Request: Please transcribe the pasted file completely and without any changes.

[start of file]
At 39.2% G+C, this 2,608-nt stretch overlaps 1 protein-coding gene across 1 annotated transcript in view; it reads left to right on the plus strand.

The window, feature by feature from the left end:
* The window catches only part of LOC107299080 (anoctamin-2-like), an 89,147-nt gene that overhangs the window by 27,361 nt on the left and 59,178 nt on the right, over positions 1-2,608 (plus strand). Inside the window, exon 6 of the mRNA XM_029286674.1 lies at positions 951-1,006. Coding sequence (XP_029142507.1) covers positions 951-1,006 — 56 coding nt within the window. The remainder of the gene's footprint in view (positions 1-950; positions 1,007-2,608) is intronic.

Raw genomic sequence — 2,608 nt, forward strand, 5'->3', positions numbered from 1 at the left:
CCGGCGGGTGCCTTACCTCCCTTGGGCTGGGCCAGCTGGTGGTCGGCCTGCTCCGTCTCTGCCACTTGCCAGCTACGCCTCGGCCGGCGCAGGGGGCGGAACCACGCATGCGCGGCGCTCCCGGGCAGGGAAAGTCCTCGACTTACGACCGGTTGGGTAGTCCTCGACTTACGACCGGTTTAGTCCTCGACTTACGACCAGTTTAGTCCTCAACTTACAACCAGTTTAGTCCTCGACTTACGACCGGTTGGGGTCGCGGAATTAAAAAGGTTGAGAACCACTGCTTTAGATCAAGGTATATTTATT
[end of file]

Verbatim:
At 39.2% G+C, this 2,608-nt stretch overlaps 1 protein-coding gene across 1 annotated transcript in view; it reads left to right on the plus strand.

The window, feature by feature from the left end:
* The window catches only part of LOC107299080 (anoctamin-2-like), an 89,147-nt gene that overhangs the window by 27,361 nt on the left and 59,178 nt on the right, over positions 1-2,608 (plus strand). Inside the window, exon 6 of the mRNA XM_029286674.1 lies at positions 951-1,006. Coding sequence (XP_029142507.1) covers positions 951-1,006 — 56 coding nt within the window. The remainder of the gene's footprint in view (positions 1-950; positions 1,007-2,608) is intronic.

Raw genomic sequence — 2,608 nt, forward strand, 5'->3', positions numbered from 1 at the left:
CCGGCGGGTGCCTTACCTCCCTTGGGCTGGGCCAGCTGGTGGTCGGCCTGCTCCGTCTCTGCCACTTGCCAGCTACGCCTCGGCCGGCGCAGGGGGCGGAACCACGCATGCGCGGCGCTCCCGGGCAGGGAAAGTCCTCGACTTACGACCGGTTGGGTAGTCCTCGACTTACGACCGGTTTAGTCCTCGACTTACGACCAGTTTAGTCCTCAACTTACAACCAGTTTAGTCCTCGACTTACGACCGGTTGGGGTCGCGGAATTAAAAAGGTTGAGAACCACTGCTTTAGATCAAGGTATATTTATT